SALT IN MY SOUL: AN UNFINISHED LIFE BY MALLORY SMITH
We are excited to offer another book giveaway to our members to celebrate Teacher Appreciation Week! Noting the widespread interest in reading and teaching memoirs, we have curated a collection of resources and offer them in tandem with a generous donation. Courtesy of LEARN and Acorn Paper Products, copies of the memoir Salt in My Soul: An Unfinished Life by Mallory Smith will be made available to current NCTE members. You may request individual copies or classroom sets. We are so grateful for this opportunity!
NCTE supports the use of memoirs in English classes, and we cannot wait to see how our creative teachers will use Salt in My Soul to connect their students to the broader themes Mallory’s experiences bring to light, including chronic illness, public health, legacy, invisible illness, body image, fear, depression and anxiety (or mental health issues), the benefits of journaling, end-of-life choices, and bioethics. This particular memoir is an important read in the era of COVID-19, as the respiratory distress Mallory chronicles parallels many current experiences. With the anxiety surrounding this pandemic, Salt in My Soul provides a perfect backdrop for discussion about the ancillary issues.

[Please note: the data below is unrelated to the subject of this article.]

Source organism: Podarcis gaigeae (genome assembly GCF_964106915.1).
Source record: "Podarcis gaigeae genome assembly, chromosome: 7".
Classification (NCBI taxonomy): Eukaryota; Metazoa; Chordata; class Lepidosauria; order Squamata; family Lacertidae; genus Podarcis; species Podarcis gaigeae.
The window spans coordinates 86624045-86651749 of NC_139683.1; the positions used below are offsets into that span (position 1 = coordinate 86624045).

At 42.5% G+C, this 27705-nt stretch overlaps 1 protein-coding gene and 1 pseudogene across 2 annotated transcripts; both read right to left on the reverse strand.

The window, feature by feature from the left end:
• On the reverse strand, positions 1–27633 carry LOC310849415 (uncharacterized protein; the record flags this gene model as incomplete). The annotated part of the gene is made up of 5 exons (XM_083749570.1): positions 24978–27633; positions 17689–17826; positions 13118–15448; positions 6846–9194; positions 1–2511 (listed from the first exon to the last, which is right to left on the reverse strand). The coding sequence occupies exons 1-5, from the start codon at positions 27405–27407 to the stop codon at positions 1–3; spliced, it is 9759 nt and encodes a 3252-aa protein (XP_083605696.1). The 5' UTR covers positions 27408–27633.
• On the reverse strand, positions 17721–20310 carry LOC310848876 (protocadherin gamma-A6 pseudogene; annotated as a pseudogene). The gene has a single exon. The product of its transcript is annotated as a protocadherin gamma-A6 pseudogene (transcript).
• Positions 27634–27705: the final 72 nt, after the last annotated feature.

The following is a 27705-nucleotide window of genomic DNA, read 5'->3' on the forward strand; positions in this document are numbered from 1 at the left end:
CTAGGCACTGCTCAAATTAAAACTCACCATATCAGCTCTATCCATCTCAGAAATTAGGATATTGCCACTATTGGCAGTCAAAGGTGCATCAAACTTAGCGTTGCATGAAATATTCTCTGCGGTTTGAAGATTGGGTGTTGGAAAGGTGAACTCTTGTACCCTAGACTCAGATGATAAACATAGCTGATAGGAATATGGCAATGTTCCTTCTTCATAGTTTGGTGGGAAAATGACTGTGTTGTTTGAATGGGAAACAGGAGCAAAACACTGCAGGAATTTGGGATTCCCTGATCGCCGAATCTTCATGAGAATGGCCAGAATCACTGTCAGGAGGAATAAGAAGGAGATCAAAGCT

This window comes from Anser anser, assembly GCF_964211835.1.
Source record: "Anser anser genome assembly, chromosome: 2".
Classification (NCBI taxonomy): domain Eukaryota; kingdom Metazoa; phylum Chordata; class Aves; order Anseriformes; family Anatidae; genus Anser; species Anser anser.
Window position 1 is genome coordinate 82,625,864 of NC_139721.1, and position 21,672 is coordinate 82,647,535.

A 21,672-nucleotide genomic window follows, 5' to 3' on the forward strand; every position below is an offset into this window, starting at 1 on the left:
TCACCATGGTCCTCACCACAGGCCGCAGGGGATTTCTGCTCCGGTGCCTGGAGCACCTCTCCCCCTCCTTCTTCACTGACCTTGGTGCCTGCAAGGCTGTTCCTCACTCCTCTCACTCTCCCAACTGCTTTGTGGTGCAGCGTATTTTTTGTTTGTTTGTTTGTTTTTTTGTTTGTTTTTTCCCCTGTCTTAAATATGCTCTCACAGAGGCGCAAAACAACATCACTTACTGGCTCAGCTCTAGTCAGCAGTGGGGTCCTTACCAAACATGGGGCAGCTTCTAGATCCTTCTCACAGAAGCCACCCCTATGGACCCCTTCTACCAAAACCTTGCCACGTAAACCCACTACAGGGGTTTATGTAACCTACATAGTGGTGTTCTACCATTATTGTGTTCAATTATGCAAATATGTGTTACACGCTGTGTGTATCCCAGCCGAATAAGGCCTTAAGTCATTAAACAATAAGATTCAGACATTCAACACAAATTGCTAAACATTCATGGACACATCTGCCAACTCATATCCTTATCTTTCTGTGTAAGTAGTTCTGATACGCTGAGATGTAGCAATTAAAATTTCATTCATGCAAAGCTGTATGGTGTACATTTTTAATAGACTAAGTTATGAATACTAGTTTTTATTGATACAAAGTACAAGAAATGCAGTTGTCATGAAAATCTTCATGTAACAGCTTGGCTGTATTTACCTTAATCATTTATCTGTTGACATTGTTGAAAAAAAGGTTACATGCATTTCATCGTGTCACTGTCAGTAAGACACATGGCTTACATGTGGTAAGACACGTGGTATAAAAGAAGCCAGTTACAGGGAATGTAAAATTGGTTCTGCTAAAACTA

If you’d like to hear more from Mallory’s mom, Diane Shader Smith, please see a recent talk she gave about Mallory’s story here or see the book’s website. Diane Shader Smith is available to Skype or Zoom to discuss the book further with your classroom or student book club.
We have approximately 100 books to offer to individuals and will offer the remainder as classroom sets for teachers to use as classwide shared reading experiences or teacher-led book clubs. Please fill out this form to participate and let us know if you are requesting an individual copy or a bundle. The giveaway will be open for one week, until May 8, 2020. This promotion is exclusive to NCTE members.
NCTE has many memoir resources available to you as well. Here is a link to related posts from the Literacy & NCTE blog. Also check out these two Council Chronicle articles: